To start, we’re going to go ahead and address the elephant in the room. Yes, menopause brain fog IS a very real thing. No, you’re not imagining it or “going crazy.”
Small decreases in cognitive abilities begin as early as your 30s (surprising, right?), with evidence showing small changes in memory performance across the menopause transition that aren’t accounted for by age or other factors. Several studies have found that different aspects of cognition, including verbal learning, attention, and memory performance decline as we shift from pre-menopause into perimenopause. These continue into menopause, with small but statistically significant decreases in attention, processing speed, and other cognitive problems — confirming that, for some of us, cognitive decline is indeed attributable to the menopause transition.
Why does brain fog happen?
As more and more research emerges, we’re getting a better grasp on just how important a role hormone levels play in cognition-related conditions, such as brain fog. As estrogen levels drop, changes occur including a drop in the metabolism of glucose in the brain (glucose being the brain’s primary fuel), and this may well be why you may feel “off your game.” Additionally, cognitive function is related to other common symptoms experienced by women in this age group: sleep disturbances, high stress levels, depression, fatigue, and night sweats – all of which may affect our mental performance.
The experience of brain fog, including the occasional need to search for words or forgetting something that seemed at the tip of your tongue just yesterday, can be very unsettling. In fact, one of the fears of midlife women is that their “foggy brain” is an early sign of dementia and especially Alzheimer’s disease. Here is the good news, though: although these symptoms can be similar, the brain fog of menopause is usually temporary and things get “back to normal” once the hormonal upheaval of this transition has settled.
But what about the link between estrogen and actual dementia, and more specifically, Alzheimer’s disease?
We do know that a younger age at menopause is associated with an increased risk of Alzheimer’s. In one study, women who went into menopause between ages 41-46 had a 29% higher chance of developing Alzheimer’s than women who hit menopause between 51-55.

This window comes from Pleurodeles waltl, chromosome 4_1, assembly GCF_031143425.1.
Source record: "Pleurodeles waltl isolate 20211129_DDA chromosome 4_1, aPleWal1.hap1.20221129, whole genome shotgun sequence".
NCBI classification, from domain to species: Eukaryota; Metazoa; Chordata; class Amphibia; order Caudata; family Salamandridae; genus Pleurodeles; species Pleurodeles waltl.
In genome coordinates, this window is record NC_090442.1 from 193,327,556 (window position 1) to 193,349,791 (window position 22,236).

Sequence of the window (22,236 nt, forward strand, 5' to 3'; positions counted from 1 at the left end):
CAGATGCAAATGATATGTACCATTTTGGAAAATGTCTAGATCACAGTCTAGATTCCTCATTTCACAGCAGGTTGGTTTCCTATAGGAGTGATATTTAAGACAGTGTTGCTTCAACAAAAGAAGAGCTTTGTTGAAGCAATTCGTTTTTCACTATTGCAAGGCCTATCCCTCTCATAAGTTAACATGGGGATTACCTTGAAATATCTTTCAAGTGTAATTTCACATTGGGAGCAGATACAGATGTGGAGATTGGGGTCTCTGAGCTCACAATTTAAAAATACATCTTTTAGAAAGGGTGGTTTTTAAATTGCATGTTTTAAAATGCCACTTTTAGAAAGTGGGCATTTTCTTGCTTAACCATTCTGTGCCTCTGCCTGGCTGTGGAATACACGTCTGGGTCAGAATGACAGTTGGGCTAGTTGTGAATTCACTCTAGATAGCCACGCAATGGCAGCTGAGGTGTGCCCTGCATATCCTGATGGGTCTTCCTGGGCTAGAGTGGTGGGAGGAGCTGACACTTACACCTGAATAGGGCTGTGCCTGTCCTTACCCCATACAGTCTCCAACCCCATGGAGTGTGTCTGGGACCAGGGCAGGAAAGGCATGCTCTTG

To be clear, menopause itself does not cause Alzheimers. Estrogen may be just one link in the complex nature of dementia, and studies are ongoing to further elucidate genetic, gender, hormonal, and metabolic risk factors that contribute to this disease.
There’s no way to sugarcoat the fact that upwards of 60% of women report difficulty concentrating during menopause, but we CAN take comfort in knowing that these changes are temporary, and the majority will NOT develop dementia.
Neurologists and neuropsychiatrists, doctors who specialize in diagnosing and treating brain disorders, can perform evaluations to test for cognitive defects (for example, problems with executive functions, like abstraction, conceptualization, attention, memory and more — these tests are usually done with paper & pencil). More often than not, women in menopause will score normally — in which case attention, focus, sleep issues, and stress may be contributing to brain fog. Humans aren’t hardwired to excel at multitasking, and we don’t know about you, but these days it feels like everything and everyone is demanding our attention.
Although brain fog of menopause and early dementia symptoms overlap in some aspects, there are some clear cut differences between the two. Getting lost in familiar places, difficulty performing daily tasks, difficulty making decisions or handling finances, and repeating statements over and over are more worrisome and warrant a cognitive evaluation.
Fortunately, brain health is not out of our control, and there’s much we can do to nourish that noggin as we age. As Richard Isaacson, founder of the Alzheimer’s Prevention Clinic at Weill Cornell Medicine and NewYork-Presbyterian Hospital states:
“Just like you can’t prevent a heart attack or a stroke definitively, you can’t prevent Alzheimer’s definitively. But one in three cases can be either preventable or delayed.”
As Dr. Jen Gunter states, “Girls have amazing, capable brains before they enter puberty and many women who never take estrogen continue to achieve great things after their final menstrual period.” Our worth does not depending on the amount of circulating estrogen in our bodies.
Dr. Anna Barbieri, MD
Pro tip #1
Although cognitive health may be difficult to talk about, it’s incredibly important to do so. Talking with family can shed light on your genetic health history, and friends can help keep an eye out for instances of brain fog (and know not to jump in on your behalf). Of course, talking about something like this also helps smash the taboo around it, which is why we’re here in the first place!